Obesity has become a central issue in the global health care agenda; both governments and their citizens are becoming increasingly more conscious about this problem, which is having strong negative consequences in terms of personal well-being and public health care costs. Recognizing the problem is the first step toward improvement, but we still have a long way to go in order to find permanent solutions to the global obesity epidemic.
The war against obesity is here to stay, and it will provide different opportunities for companies and their shareholders to profit from this trend over years to come.
The obesity pandemic According to the latest annual report from the Robert Wood Johnson Foundation and the Trust for America's Health, adult obesity rates have remained level in almost every state in the U.S. over the last years. But overweight and obesity rates are still too high: More than two-thirds of American adults are either overweight or obese, 13 states have adult obesity rates above 30%, 41 states have rates above 25%, and every state is above 20%.
Obesity is not only associated with developed countries anymore. According to a recent report by the United Nations Food and Agricultural Organization, Mexico has surpassed the US as the most obese nation in the world with a 32.8% obesity rate among Mexican adults, compared to 31.8% among adults in the United States.
More sedentary urban jobs, coupled with a higher concentration of commercially available low-quality food and poor nutritional education are expanding the obesity epidemic in emerging countries.
Diabetes, asthma, orthopedic problems, and some types of cancer are directly related to obesity, so this has huge implications on a personal level and also when it comes to public health care costs. The world is at war against obesity, and plenty of resources will be invested in that battle over the next years.
The obesity pills Two biotech companies are fighting for the leading position when it comes to commercializing drugs to combat obesity: Arena Pharmaceuticals, Inc. (NASDAQ:ARNA) with Belviq and VIVUS, Inc. (NASDAQ:VVUS) with Qsymia -- both drugs are already competing against each other in the market -- and investors have some strong reasons to closely monitor the evolution of sales.
Arena Pharmaceuticals, Inc. (NASDAQ:ARNA) and VIVUS, Inc. (NASDAQ:VVUS) are relatively small companies with market capitalizations in the area of $1.54 billion and $1.23 billion, respectively. Considering the size of the opportunity, if any of them manages to achieve considerable success, investors could be rewarded with explosive returns in the middle term.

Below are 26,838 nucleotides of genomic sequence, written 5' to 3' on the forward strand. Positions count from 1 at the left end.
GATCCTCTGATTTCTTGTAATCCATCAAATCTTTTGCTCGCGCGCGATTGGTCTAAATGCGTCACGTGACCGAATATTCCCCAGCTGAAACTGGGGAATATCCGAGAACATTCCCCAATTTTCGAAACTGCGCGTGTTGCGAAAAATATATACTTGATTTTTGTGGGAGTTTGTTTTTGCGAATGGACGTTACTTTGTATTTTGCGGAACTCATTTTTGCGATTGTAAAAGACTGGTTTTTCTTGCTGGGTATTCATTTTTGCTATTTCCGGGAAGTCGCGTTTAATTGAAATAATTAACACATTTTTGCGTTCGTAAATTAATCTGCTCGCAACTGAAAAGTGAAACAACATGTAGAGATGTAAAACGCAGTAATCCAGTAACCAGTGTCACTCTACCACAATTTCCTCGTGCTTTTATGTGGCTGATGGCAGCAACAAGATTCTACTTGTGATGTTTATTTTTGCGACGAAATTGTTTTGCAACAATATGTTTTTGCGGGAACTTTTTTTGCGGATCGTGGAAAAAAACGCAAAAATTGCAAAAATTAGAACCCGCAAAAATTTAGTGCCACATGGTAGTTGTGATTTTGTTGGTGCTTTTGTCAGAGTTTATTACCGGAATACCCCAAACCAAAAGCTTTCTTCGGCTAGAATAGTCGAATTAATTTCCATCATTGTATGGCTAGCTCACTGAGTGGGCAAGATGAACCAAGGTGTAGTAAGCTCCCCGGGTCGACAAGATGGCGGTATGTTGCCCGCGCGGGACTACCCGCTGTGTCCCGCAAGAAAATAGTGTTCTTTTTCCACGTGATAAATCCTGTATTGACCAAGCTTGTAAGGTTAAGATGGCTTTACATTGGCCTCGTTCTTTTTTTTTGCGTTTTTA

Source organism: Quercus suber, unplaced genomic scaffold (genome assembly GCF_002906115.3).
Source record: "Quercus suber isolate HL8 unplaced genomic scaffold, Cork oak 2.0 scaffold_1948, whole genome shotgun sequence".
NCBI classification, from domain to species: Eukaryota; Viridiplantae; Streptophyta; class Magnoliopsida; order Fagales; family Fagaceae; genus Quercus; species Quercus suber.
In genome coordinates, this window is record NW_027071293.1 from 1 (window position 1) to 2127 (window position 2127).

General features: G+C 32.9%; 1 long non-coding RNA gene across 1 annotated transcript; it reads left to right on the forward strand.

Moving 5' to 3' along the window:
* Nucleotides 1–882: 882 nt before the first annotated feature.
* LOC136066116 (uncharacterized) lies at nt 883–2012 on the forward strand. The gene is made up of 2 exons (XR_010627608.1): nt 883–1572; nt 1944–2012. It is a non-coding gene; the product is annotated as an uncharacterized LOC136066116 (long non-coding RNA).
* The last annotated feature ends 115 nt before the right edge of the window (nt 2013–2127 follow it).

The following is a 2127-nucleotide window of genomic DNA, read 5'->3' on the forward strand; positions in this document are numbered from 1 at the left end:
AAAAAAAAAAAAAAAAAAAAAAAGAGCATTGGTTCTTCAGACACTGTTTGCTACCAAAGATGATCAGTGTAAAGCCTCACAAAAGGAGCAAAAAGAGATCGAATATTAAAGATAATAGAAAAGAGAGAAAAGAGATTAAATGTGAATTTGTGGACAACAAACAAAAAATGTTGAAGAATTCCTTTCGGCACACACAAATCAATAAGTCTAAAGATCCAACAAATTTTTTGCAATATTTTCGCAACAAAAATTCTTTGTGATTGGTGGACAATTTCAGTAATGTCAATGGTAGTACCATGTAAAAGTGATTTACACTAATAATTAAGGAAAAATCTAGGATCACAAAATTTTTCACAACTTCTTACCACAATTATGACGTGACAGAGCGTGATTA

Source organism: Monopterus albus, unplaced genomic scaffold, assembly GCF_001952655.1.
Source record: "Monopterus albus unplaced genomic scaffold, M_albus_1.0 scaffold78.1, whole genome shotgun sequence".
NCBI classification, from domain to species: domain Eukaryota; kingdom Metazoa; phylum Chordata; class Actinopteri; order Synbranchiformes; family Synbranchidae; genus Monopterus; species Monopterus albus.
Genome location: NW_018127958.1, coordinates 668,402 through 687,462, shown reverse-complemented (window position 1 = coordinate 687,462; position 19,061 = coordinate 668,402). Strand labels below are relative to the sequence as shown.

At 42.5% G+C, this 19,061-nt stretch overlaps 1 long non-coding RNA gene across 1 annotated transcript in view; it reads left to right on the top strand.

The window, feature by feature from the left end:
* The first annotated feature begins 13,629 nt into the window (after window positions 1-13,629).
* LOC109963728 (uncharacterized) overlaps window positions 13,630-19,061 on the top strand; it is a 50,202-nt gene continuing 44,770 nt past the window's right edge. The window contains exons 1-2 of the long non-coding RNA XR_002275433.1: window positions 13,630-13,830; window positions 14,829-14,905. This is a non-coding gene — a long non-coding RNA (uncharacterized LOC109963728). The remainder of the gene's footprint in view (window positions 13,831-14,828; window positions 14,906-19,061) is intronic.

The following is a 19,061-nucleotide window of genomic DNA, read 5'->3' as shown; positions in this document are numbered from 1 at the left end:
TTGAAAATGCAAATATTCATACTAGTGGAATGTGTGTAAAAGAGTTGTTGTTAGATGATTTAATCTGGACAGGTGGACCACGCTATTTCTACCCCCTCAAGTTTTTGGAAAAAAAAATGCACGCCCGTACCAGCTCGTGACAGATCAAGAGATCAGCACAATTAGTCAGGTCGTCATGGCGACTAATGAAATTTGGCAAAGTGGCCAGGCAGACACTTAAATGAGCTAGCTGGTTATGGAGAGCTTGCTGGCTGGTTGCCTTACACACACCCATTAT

On the other hand, these companies expose investors to significant risks -- developing and marketing new drugs is always an expensive and uncertain activity -- and Arena Pharmaceuticals, Inc. (NASDAQ:ARNA) nor VIVUS, Inc. (NASDAQ:VVUS) has proven the commercial success of their respective drugs. Sales of Belviq and Qsymia have been lackluster so far, and it's far too early to make any definitive assessments, so both obesity drugs are facing significant challenges.
When it comes to treating obesity, diet and exercise is still the preferred recommendation by doctors around the world, and any drug would need to prove strong efficacy and low side effect risks if it's going to change that. Both Arena Pharmaceuticals, Inc. (NASDAQ:ARNA) and VIVUS, Inc. (NASDAQ:VVUS) are trying to improve insurance coverage for their drugs, and that's an important factor to watch as it could have important implications on the positive or negative side depending on the extent of coverage they manage to obtain.
Healthy living Fortunately, not every bet on the war against obesity is necessarily a high-risk investment. Companies like Whole Foods. (NASDAQ:WFM) and Nike Inc (NYSE:NKE) provide the chance to benefit from the trend toward healthier living habits while at the same time positioning your portfolio in high-quality businesses with rock-solid fundamentals.